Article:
Growing Egyptian Walking Onions in Containers (Tips)

Egyptian walking onions are becoming an increasingly popular option for gardeners looking for a hardy, no-fuss, easy-to-grow perennial onion. These onions first resemble bunching onions, but in the summer, they produce a topset of bulbils, not flowers, which can be eaten or planted like small onion sets to expand your onion patch.

These onions can tolerate a wide variety of growing conditions and are just as easy to grow in containers as they are in the ground. Read more below to learn about how to grow walking onions in containers.

What Are Egyptian Walking Onions?

Egyptian walking onions (also called tree onions, topset onions, and often just walking onions) are perennial onions that are a cross between traditional bulbing onions and bunching onions. They resemble bunching onions, but with a larger bulb underground. However, when it bolts, instead of producing flowers, it produces a topset cluster of small onion bulbils (bulblets). These bulbils, which are often less than 1 inch in diameter, can be planted like onion sets or harvested and eaten like tiny onions. 

They are called walking onions because of the way the plants multiply and spread throughout the garden; the bulbils can get heavy and even sprout while still attached to the plant if not harvested, causing the main onion stalk to bend down to the ground, after which the bulbils can root and grow into a new onion plant. If left unharvested, it may seem like your onion patch is “walking” as it expands season after season.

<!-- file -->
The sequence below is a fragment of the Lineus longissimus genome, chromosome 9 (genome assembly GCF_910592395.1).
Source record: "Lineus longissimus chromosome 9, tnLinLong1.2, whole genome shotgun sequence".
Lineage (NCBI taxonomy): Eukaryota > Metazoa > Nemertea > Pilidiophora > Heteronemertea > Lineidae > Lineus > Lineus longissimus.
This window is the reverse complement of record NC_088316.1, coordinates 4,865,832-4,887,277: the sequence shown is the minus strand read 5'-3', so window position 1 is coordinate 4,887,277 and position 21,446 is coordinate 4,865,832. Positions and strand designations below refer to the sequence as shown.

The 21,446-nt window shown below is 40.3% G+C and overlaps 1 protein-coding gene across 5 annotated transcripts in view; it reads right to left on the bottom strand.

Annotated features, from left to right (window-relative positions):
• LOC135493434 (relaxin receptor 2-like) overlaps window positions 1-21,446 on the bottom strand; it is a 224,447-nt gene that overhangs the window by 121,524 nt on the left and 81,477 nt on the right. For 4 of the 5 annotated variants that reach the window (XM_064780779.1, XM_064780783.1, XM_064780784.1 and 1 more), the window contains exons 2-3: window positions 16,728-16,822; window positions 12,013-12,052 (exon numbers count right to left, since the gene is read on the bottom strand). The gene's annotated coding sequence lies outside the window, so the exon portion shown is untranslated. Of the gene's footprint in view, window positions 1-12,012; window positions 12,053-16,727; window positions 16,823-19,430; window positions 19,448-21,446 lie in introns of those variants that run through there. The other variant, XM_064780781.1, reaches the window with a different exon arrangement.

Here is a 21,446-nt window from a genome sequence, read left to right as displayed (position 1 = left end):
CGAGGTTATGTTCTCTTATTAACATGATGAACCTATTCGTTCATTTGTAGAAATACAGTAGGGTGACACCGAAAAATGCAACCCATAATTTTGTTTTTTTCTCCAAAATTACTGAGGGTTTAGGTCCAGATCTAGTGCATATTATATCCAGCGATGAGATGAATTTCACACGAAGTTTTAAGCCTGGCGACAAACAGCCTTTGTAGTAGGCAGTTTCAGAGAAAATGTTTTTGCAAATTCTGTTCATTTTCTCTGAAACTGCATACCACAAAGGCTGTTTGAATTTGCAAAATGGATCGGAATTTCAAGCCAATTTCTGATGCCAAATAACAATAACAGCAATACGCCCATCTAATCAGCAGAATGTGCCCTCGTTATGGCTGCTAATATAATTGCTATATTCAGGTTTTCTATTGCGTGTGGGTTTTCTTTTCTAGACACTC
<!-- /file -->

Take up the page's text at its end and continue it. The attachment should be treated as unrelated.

Walking onions are true perennials (hardy down to zone 3) and will grow back every year as long as the main bulb isn’t harvested. The main bulb will also multiply over the years.


What Part of Walking Onions Do You Eat?

All parts of an Egyptian walking onion are edible: the main bulb, the green tops, and the topset cluster of bulbils. The flavor of the greens and bulbils is mild and oniony, while the mature bulb at the base of the plant has a more pungent, intense flavor. 

The main bulb is smaller than a regular bulb onion and does tend to have a tougher outer skin than regular onions, but it is perfectly edible and can be used in the same way as regular onions or shallots. The green tops can be used like green onions at any stage of the walking onion’s growth, but they are the most tender in spring and early summer. The bulbils can also be harvested and used in the kitchen like baby onions.

Walking onion bulbils can sprout new shoots while still attached to their original stalk.

Tips on Growing Walking Onions in Containers

When to Plant Egyptian Walking Onions

Egyptian walking onions can be planted in spring, summer, and fall, but are best planted in spring or fall. 

Because walking onions are hardy perennials planted from bulbs, you can plant them any time during the growing season. However, walking onions planted early in the spring will have plenty of time to get established in your garden while planting them in the fall will ensure they establish a root system before winter.


Where to Plant Walking Onions

Walking onions should be planted in loamy, rich soil in-ground, or in well-draining potting mix in containers. Avoid planting in overly wet or heavy clay soil. While walking onions can thrive in partial shade, they grow best in full sun.